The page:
Wednesday, August 14, 2013

The dividing line

I find my friend Nilu a very strange woman.  Her behaviour at parties astonishes me.  She only mixes around with men and besides a condescending ‘hello’ thrown at a group of ladies, she finds it below her dignity to converse with them. 
 “All they can talk of is saris, jewellery, children and servants,” she says disdainfully and trots off on her stilettos to the group of men.  There, she discusses the latest development in the share market, the advantages of MODVAT or the repercussions of change in the Philippines. I, of course, admire her active interest in the happenings around the country and the world outside.  But does it have to be at the expense of decrying what women usually discuss?
What’s wrong in talking about servants and children anyway?  In the good old days, the joint family helped women in coping with problems.  If one aunt concentrated on papads and pickles, another devoted her time to stocking the pantry; sister-in-law took care of the cooking while another monitored the maidservants.
Today the nuclear family mode lays a tremendous responsibility on a woman’s shoulders.  She cannot turn to anyone for advice on how to bring up her children, make condiments that last or discipline the maid.  Except learning the hard way, she has no other way to find answers for her day-to-day domestic problems.  This is where women can help each other by sharing experiences and swapping ideas.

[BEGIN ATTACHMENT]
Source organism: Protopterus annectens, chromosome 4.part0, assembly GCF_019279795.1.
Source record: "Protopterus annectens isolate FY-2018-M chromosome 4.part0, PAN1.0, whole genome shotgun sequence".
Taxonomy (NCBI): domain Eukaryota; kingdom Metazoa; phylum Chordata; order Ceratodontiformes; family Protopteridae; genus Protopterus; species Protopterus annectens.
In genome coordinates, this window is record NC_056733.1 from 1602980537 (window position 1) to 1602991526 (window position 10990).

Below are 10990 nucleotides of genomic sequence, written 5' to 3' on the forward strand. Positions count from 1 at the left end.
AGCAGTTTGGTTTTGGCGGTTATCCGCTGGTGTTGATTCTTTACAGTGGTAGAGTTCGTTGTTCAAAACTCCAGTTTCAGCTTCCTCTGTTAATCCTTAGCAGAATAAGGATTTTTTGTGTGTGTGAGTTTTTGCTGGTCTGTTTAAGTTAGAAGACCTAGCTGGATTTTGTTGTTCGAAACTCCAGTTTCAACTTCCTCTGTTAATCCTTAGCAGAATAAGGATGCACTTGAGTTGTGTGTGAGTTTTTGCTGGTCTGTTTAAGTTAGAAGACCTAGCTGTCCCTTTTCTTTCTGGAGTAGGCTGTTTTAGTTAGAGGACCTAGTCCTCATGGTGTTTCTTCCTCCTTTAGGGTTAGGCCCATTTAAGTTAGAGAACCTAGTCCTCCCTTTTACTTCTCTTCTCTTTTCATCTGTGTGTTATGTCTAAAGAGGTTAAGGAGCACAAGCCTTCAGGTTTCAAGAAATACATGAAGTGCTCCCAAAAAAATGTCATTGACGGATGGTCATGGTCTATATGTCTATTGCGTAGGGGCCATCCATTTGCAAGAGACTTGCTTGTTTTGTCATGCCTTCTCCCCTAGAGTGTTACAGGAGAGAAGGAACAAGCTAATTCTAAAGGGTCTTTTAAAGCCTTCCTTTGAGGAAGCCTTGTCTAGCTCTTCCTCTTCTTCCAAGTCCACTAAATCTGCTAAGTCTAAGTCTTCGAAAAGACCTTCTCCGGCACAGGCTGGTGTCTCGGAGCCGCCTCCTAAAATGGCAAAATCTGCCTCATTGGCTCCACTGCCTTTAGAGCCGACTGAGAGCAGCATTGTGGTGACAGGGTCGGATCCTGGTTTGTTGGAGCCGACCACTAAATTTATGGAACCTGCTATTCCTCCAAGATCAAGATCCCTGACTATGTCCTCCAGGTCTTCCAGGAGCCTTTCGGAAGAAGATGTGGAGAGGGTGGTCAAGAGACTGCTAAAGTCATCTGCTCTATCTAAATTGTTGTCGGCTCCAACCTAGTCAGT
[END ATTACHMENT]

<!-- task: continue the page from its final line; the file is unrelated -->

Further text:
If we disown our kind and throw in our lot with the other sex, how can we ever get out of the boundaries we’ve drawn around us?  Not that we have to restrict our conversation or company.  Some women prefer to stick to the same crowded corner in a room and refuse to circulate.  They like to be with familiar people and shy away from mixing with others.  This is unfortunate.
 A party can be a perfect platform for improving oneself in many dimensions.   One can get the optimum benefit out of it, by listening to the conversation of different people and then exchanging views and opinions with small groups at a time.  This way one is exposed to information on diverse subjects. 
Surprisingly, men are also interested in subjects hitherto branded as ‘women’s topics.”  They are equally interested in the welfare of their children, price of groceries and intricacies of fashions.  Women refuse to mix with men who they think can only talk shop.  So, you find a wide gulf in parties, with women sitting with bored expressions on their faces and the men cluttered together, across the room.
The ideal conversation style is when men talk of price of groceries and women exchange their views on mergers and acquisitions.